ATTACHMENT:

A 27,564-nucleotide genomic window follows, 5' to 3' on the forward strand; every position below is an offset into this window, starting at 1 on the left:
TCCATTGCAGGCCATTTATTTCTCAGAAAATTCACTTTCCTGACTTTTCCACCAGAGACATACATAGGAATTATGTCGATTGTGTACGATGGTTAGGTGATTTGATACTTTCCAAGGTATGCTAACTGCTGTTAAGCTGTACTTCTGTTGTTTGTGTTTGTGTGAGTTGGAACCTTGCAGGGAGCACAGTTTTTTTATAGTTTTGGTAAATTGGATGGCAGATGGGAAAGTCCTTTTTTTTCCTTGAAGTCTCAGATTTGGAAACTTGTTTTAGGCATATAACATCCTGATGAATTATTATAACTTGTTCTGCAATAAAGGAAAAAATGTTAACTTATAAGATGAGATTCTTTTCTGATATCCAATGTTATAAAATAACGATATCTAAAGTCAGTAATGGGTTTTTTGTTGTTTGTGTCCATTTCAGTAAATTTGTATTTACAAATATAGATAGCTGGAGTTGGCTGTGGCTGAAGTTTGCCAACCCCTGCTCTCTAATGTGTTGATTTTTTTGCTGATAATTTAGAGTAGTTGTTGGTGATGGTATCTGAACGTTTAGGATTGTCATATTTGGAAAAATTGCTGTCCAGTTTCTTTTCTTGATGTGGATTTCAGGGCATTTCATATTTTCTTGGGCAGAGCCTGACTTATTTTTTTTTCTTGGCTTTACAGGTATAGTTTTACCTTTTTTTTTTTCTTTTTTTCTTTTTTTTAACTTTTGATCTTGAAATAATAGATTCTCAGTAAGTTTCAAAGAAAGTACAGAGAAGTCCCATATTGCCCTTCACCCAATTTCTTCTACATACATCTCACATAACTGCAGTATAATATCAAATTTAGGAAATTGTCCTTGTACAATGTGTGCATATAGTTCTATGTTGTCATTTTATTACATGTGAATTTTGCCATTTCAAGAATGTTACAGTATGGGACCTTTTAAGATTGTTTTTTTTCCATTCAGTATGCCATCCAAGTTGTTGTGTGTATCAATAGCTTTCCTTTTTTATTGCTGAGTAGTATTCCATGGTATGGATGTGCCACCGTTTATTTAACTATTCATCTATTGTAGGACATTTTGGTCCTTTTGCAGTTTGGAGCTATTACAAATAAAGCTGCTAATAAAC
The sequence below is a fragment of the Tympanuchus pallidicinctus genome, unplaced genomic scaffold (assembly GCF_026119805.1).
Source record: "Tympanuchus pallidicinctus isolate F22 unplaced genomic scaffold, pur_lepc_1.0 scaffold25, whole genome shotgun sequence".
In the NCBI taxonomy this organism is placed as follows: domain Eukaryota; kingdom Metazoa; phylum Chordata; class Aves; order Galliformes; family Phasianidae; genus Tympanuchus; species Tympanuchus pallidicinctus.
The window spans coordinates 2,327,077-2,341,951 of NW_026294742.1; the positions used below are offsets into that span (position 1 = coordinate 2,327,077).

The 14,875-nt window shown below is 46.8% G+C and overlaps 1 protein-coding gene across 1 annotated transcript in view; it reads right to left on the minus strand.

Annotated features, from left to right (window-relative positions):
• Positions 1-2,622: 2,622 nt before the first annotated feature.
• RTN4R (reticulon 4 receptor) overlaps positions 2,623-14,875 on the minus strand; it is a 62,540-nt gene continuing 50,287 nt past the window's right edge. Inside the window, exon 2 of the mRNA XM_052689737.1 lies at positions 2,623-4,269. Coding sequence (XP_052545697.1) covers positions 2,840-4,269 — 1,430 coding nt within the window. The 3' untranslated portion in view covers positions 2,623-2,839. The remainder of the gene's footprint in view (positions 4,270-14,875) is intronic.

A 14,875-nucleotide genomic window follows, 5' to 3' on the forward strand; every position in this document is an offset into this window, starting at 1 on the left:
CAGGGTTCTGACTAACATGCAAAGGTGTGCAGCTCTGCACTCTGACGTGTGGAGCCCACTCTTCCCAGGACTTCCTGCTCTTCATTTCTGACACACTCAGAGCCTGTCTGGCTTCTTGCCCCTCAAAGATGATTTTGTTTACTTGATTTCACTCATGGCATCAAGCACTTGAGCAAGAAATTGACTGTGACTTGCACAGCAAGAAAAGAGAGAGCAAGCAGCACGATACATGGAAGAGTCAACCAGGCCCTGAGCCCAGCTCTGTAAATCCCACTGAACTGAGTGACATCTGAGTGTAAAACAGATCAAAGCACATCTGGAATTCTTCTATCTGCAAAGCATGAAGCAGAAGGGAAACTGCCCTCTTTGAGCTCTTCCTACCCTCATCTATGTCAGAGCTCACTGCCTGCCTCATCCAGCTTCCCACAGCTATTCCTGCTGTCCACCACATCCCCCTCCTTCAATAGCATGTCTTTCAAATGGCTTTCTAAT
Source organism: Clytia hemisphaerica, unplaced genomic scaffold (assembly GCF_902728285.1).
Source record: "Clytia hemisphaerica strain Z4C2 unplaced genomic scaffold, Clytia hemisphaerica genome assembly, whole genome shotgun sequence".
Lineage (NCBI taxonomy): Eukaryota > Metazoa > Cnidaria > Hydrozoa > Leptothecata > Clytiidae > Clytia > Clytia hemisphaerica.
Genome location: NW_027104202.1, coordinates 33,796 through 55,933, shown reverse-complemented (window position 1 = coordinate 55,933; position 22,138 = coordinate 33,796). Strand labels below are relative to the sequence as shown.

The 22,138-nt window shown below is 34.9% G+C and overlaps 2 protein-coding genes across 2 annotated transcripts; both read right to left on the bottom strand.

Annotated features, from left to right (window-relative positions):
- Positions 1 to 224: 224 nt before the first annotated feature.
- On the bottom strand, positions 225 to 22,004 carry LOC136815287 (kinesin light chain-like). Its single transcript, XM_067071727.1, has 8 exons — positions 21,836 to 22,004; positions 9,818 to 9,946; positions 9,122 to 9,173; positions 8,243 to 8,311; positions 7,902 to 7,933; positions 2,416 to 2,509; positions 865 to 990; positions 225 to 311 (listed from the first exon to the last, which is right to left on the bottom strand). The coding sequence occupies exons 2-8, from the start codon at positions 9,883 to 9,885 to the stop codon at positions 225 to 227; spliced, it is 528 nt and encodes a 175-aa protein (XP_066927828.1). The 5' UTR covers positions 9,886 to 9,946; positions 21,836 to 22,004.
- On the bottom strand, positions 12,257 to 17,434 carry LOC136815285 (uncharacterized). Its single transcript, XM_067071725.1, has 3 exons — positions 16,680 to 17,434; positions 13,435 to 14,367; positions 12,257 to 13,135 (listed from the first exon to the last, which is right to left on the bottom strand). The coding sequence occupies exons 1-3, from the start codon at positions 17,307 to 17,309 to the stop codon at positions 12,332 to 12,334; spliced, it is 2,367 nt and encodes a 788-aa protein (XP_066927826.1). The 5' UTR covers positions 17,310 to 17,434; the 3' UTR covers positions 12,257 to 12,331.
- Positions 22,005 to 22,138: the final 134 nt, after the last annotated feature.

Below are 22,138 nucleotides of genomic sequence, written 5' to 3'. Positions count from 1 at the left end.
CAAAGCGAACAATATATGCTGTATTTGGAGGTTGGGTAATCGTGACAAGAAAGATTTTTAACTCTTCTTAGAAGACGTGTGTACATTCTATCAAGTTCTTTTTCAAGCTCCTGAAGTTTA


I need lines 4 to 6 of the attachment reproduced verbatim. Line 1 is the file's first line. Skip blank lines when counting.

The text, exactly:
Source record: "Tympanuchus pallidicinctus isolate F22 unplaced genomic scaffold, pur_lepc_1.0 scaffold25, whole genome shotgun sequence".
In the NCBI taxonomy this organism is placed as follows: domain Eukaryota; kingdom Metazoa; phylum Chordata; class Aves; order Galliformes; family Phasianidae; genus Tympanuchus; species Tympanuchus pallidicinctus.
The window spans coordinates 2,327,077-2,341,951 of NW_026294742.1; the positions used below are offsets into that span (position 1 = coordinate 2,327,077).